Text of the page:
Queen’s Court now consists of 39 affordable garden style studio-and one-bedroom apartments. All households will be relocated before redevelopment begins and any who meet the income requirements would be eligible to move back into the new building.
The majority of the units will be affordable to households earning up to or below 60 percent of the Area Median Income (AMI). Three units will be affordable to households earning up to 80 percent of the AMI.
The approved redevelopment will yield a net gain of 388 bedrooms over the existing 39-unit building. The 249 new affordable units will include studio, one, two and three-bedroom units, and more than half of them will be family sized. Nine of the new units will be permanent supportive housing, and 15 will be accessible. They will be contractually obligated to remain affordable for 75 years. Learn more about the Queen’s Court project, which also will include dedication of a 9,000 sq. ft. site for the northern leg of Rosslyn Highlands Park.
If APAH is awarded the 9 percent low income housing tax credits by VHDA, the Board is expected to consider a second AHIF request of up to $11.8 million for the remaining 159 units this fall. Although Queen’s Court North and South will be separated into two land condominiums for financing purposes, the development will be built in one phase, with all 249 units in one building.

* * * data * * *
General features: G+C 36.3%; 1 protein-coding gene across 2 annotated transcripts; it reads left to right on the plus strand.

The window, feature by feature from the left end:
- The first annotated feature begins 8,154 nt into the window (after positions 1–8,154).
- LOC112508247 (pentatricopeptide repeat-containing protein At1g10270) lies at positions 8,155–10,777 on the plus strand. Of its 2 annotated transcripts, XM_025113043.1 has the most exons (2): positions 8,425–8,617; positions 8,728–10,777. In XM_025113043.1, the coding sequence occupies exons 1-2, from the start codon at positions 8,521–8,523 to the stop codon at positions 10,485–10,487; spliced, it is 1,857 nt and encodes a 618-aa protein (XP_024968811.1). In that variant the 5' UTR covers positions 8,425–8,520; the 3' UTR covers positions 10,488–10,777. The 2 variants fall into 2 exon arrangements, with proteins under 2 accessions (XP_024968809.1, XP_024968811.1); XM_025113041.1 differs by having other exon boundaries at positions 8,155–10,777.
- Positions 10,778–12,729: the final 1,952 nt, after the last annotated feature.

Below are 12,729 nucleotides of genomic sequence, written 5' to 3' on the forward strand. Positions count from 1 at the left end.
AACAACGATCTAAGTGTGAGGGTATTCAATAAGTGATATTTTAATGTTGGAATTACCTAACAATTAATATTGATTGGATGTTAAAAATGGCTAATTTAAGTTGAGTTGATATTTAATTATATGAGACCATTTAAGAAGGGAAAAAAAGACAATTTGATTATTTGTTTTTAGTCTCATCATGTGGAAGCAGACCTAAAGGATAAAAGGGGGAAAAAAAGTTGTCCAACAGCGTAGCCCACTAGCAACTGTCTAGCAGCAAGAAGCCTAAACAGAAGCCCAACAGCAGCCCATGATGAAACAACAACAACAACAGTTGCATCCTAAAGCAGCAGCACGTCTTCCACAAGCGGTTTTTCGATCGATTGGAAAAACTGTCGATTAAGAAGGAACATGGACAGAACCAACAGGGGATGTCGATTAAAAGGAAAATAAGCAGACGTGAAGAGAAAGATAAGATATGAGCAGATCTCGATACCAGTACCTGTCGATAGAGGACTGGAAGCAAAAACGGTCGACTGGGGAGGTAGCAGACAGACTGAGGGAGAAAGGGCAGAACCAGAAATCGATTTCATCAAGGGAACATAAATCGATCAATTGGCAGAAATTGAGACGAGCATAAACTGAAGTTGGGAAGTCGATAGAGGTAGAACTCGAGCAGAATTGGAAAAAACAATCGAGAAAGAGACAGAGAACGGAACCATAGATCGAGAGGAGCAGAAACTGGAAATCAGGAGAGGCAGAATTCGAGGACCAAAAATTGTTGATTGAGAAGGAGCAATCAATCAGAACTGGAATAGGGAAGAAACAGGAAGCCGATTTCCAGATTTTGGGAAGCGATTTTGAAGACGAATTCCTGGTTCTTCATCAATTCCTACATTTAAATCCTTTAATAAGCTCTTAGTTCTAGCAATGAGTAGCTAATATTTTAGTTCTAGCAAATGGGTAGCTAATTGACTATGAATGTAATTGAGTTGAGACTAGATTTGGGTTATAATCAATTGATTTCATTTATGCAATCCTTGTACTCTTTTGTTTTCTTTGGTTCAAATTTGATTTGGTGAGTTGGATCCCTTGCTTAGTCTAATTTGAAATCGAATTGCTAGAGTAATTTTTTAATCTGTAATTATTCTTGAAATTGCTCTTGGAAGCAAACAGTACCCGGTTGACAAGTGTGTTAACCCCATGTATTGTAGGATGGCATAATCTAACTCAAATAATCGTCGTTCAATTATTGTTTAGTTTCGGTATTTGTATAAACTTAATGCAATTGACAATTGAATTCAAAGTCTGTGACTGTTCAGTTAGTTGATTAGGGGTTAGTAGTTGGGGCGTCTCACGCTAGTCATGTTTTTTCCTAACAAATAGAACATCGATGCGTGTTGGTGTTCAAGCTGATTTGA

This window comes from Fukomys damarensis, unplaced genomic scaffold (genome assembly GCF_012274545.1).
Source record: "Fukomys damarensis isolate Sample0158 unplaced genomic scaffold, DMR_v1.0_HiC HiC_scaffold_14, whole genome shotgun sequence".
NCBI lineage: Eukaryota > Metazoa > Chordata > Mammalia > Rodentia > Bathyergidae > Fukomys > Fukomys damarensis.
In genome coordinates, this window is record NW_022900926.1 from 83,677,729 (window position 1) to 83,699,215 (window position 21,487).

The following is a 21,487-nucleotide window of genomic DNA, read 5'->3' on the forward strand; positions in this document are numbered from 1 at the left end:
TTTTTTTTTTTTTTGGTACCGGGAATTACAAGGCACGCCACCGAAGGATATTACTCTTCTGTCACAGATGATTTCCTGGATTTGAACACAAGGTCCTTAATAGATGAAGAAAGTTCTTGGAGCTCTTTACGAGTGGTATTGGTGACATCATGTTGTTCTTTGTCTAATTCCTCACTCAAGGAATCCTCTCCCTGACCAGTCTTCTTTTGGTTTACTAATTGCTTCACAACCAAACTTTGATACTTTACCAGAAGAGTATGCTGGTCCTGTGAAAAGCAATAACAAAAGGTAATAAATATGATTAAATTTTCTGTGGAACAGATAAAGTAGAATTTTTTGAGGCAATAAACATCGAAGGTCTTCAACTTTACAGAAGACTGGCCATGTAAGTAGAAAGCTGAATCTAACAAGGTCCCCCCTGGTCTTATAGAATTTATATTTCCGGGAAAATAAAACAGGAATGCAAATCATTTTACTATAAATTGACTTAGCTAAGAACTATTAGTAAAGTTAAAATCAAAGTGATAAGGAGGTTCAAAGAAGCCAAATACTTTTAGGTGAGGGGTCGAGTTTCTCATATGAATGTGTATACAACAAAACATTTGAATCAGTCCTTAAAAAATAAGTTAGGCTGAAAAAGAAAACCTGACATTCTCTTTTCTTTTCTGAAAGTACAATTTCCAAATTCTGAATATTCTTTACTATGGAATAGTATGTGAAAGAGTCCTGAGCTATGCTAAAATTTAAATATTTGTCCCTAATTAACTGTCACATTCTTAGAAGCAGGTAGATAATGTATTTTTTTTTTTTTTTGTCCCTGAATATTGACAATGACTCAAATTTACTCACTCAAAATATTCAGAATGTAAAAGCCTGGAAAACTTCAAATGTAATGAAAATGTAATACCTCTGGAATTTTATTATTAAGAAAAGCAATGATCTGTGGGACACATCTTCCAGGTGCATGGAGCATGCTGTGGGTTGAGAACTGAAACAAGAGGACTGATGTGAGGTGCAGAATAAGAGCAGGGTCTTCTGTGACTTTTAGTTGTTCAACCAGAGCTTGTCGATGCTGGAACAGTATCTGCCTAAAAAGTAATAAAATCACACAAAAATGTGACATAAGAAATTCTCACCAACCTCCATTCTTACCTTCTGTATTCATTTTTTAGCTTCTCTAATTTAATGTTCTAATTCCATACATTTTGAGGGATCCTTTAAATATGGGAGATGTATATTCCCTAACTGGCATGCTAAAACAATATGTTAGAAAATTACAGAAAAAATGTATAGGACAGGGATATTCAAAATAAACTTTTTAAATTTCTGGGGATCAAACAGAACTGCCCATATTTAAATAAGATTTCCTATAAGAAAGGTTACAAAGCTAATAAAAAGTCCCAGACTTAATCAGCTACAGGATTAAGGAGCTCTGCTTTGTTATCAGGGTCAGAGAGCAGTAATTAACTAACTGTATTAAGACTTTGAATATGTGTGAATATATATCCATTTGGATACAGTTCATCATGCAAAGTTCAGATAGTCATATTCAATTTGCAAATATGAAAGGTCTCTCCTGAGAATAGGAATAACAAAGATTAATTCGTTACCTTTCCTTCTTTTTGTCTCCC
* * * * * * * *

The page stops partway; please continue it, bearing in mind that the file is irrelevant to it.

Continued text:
After the Board approved its Site Plan in February 2017, APAH submitted an AHIF application for $24 million as part of the County’s Fiscal Year 2018 Notice of Funding Availability (NOFA) process for affordable housing funding, to redevelop the property. Staff selected the Queen’s Court project to move forward with AHIF negotiations and the public process.
During the negotiation process, APAH reduced the AHIF request for the entire development by $4.3 million. The AHIF reduction was a result of APAH working with VHDA to increase the amount of certain VHDA low interest loans that are being layered with the VHDA senior loan. APAH also agreed to contribute another $2 million in equity to the development resulting from the transfer of the property into the tax credit partnership.
The North Rosslyn, Radnor/Fort Myer Heights and Colonial Village Civic Associations all participated in the Site Plan Review Committee process for the Queen’s Court development, along with the Rosslyn Business Improvement District.
APAH also met with the Atrium Condominium Association and presented to the Rosslyn BID several times. APAH has met with residents to discuss the redevelopment plans and financing. The Housing and Tenant-Landlord Commission reviewed the AHIF request.
AHIF is Arlington County’s main financing program for affordable housing development. Created in 1988, AHIF has helped create the majority of Arlington’s nearly 7,500 approved affordable rental units for low and moderate-income households. It is a revolving fund that, together with the County’s Affordable Housing Ordinance, provides incentives for developers through low-interest loans for new construction, purchase and rehabilitation of affordable housing.
Renderings courtesy of Arlington County.